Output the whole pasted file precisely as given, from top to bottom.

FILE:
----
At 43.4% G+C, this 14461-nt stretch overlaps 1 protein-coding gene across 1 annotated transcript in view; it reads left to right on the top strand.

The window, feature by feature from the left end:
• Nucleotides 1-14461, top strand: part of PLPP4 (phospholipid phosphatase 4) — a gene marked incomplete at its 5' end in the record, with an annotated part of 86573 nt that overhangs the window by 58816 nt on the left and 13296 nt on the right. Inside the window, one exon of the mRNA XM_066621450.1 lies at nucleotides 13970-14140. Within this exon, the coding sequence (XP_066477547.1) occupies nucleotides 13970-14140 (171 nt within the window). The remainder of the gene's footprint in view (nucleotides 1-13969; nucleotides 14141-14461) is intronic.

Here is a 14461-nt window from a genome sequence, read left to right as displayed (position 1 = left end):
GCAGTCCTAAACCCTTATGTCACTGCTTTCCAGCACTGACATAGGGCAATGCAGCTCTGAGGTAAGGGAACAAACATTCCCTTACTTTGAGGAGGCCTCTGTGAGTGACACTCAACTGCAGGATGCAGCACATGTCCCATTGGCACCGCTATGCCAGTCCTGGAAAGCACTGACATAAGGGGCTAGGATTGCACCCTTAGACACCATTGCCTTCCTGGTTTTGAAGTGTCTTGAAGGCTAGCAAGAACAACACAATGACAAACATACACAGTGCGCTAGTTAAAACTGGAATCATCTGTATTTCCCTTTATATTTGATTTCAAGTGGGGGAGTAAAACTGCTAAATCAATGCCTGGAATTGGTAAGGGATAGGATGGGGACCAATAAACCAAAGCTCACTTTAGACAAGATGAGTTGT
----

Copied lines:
At 43.4% G+C, this 14461-nt stretch overlaps 1 protein-coding gene across 1 annotated transcript in view; it reads left to right on the top strand.

The window, feature by feature from the left end:
• Nucleotides 1-14461, top strand: part of PLPP4 (phospholipid phosphatase 4) — a gene marked incomplete at its 5' end in the record, with an annotated part of 86573 nt that overhangs the window by 58816 nt on the left and 13296 nt on the right. Inside the window, one exon of the mRNA XM_066621450.1 lies at nucleotides 13970-14140. Within this exon, the coding sequence (XP_066477547.1) occupies nucleotides 13970-14140 (171 nt within the window). The remainder of the gene's footprint in view (nucleotides 1-13969; nucleotides 14141-14461) is intronic.

Here is a 14461-nt window from a genome sequence, read left to right as displayed (position 1 = left end):
GCAGTCCTAAACCCTTATGTCACTGCTTTCCAGCACTGACATAGGGCAATGCAGCTCTGAGGTAAGGGAACAAACATTCCCTTACTTTGAGGAGGCCTCTGTGAGTGACACTCAACTGCAGGATGCAGCACATGTCCCATTGGCACCGCTATGCCAGTCCTGGAAAGCACTGACATAAGGGGCTAGGATTGCACCCTTAGACACCATTGCCTTCCTGGTTTTGAAGTGTCTTGAAGGCTAGCAAGAACAACACAATGACAAACATACACAGTGCGCTAGTTAAAACTGGAATCATCTGTATTTCCCTTTATATTTGATTTCAAGTGGGGGAGTAAAACTGCTAAATCAATGCCTGGAATTGGTAAGGGATAGGATGGGGACCAATAAACCAAAGCTCACTTTAGACAAGATGAGTTGT